If you’re somewhat familiar with the origins of Blackjack, you’ll know that the classic card game has shuffled through many hands over centuries. In particular, as the game rose to fame in America, the 1800s saw the first known professional female Blackjack dealer – Eleanor Dumont.
With technology now making playing online Blackjack at Betfair Casino, or your other favorite online site so accessible, it can be easy to forget the origins of this casino classic. So, join us as we explore exactly how Blackjack became the game we know and love today.
The life of Eleanor Dumont
Eleanor Dumont was born around 1829 and is thought to have been from New Orleans, although this is not confirmed. Dumont’s birth name was Simone Jules, but this was rarely used.
In 1849, at 21 years old, Dumont burst onto the gambling scene in San Francisco. Some believe she was of French origin as, alongside her dark eyes, curly hair, and petite frame, she was a committed Francophile, if not French herself.
After spending the best part of three decades traveling around the Western frontier, building a reputation for herself as a skilled Blackjack player – which was known as Twenty-one at the time – Dumont began working as a dealer at the Bella Union in San Francisco.
This didn’t last long, however, as she was relieved of her duties at the Bella Union after being suspected of card sharping. With a large sum of money in her pocket, Dumont moved to Nevada City, California.
A very rare dealer
With a reputation as a Blackjack rarity and always dressed to the nines, 1854 saw Dumont check into the Fepp’s Hotel, where she spent her days peering into the windows of vacant buildings down Broad Street.
Being the latest gossip of the town, Dumont delivered a handbill to Edwin G Waite, asking to announce the grand opening of her new gambling saloon in the Nevada Daily Transcript. This was aptly named Vingt-et-Un – the French name for the popular game which would help her make her fortune.
Dumont had only one rule – no women allowed.
Her high-class establishment was visited by avid gamers from all over, and she would greet her guests with a French accent, simply asking, “Will you play, monsieur?”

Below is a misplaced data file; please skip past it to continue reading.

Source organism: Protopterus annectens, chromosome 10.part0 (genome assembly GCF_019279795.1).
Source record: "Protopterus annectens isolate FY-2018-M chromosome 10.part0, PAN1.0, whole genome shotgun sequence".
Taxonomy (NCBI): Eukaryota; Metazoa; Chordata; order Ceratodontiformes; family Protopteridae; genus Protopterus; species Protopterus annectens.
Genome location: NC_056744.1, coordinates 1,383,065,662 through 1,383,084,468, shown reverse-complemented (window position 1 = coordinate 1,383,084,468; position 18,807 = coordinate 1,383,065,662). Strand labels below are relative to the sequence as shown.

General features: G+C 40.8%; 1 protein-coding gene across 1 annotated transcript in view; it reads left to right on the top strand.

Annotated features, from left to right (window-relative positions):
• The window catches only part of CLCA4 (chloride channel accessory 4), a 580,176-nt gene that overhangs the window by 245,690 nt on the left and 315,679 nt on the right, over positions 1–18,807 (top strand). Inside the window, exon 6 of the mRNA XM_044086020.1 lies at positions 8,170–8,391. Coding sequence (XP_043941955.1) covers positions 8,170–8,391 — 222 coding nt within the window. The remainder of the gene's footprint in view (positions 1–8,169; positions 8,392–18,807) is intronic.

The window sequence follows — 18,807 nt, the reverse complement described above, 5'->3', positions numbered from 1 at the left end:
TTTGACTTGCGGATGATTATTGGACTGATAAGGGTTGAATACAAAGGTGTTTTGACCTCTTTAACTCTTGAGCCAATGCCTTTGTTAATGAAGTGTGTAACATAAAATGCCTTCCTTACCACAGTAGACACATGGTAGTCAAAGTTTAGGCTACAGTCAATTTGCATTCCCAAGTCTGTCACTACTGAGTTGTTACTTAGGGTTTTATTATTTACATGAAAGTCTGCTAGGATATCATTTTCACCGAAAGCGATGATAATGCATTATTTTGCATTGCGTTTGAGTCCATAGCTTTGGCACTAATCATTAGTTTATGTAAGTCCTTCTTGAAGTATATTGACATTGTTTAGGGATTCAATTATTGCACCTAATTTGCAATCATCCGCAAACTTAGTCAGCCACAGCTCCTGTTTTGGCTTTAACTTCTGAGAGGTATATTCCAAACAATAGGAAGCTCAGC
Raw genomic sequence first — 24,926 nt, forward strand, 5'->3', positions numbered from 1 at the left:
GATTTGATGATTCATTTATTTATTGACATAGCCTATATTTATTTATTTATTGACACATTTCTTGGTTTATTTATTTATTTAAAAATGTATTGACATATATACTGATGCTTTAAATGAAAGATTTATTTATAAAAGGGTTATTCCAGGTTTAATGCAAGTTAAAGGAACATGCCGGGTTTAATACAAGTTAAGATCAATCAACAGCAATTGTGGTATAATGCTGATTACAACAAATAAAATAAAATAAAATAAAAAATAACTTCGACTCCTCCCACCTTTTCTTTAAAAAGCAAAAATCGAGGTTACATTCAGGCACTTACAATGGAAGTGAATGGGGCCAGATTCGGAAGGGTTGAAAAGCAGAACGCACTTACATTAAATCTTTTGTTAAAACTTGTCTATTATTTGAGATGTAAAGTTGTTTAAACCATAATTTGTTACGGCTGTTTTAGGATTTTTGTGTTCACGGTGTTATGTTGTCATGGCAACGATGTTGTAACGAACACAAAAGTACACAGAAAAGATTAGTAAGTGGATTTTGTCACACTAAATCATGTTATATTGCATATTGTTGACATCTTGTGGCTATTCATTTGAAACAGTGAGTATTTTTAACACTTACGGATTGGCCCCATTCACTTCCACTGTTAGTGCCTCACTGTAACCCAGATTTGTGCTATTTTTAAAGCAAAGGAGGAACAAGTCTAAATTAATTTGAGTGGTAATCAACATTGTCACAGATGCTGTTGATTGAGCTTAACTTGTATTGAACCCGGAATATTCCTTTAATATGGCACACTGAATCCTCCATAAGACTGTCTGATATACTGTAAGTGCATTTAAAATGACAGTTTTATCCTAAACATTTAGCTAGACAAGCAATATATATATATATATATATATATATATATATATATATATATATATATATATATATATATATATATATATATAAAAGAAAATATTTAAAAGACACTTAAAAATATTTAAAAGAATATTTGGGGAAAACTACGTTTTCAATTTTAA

Dumont’s saloon made men feel as though they were privileged to play with her, each wearing their best clothes and sipping champagne as they tried their chances at the classic card game.
Blackjack beyond Madame Moustache
As the gold rush in Nevada slowed, miners began to move, and Dumont found that her time there was coming to an end.
Upon moving to Carson City, Nashville, she decided to try her hand at ranching. It was here that she fell in love with Jack McKnight, who turned out to be a conman, selling the ranch out from underneath her.
Dumont was distraught, shooting McKnight square in the chest with a double-barrel shotgun before trekking north to Fort Brenton in Montana. It was here she became known as Madame Moustache due to the dark and distinctive facial hair she had grown due to age.
After a short time, Dumont moved again, this time to Bodie, where the now 50-year-old Madame Moustache had begun to deteriorate. She stopped caring about how those playing at her tables dressed or behaved, and her skills as a dealer were wearing thin.
On September 8th, 1879, Eleanor Dumont walked into the darkness with a bottle of red wine and a fatal dose of morphine.
Despite her unfortunate end, Dumont led a full life, making a name for herself as Blackjack’s first professional female dealer in America, and helping the game rise in popularity, potentially giving it the boost it needed to become the iconic casino classic it is today.
Next time you play Blackjack, will you spare a thought for Eleanor Dumont – the female dealer who revolutionized Twenty-one?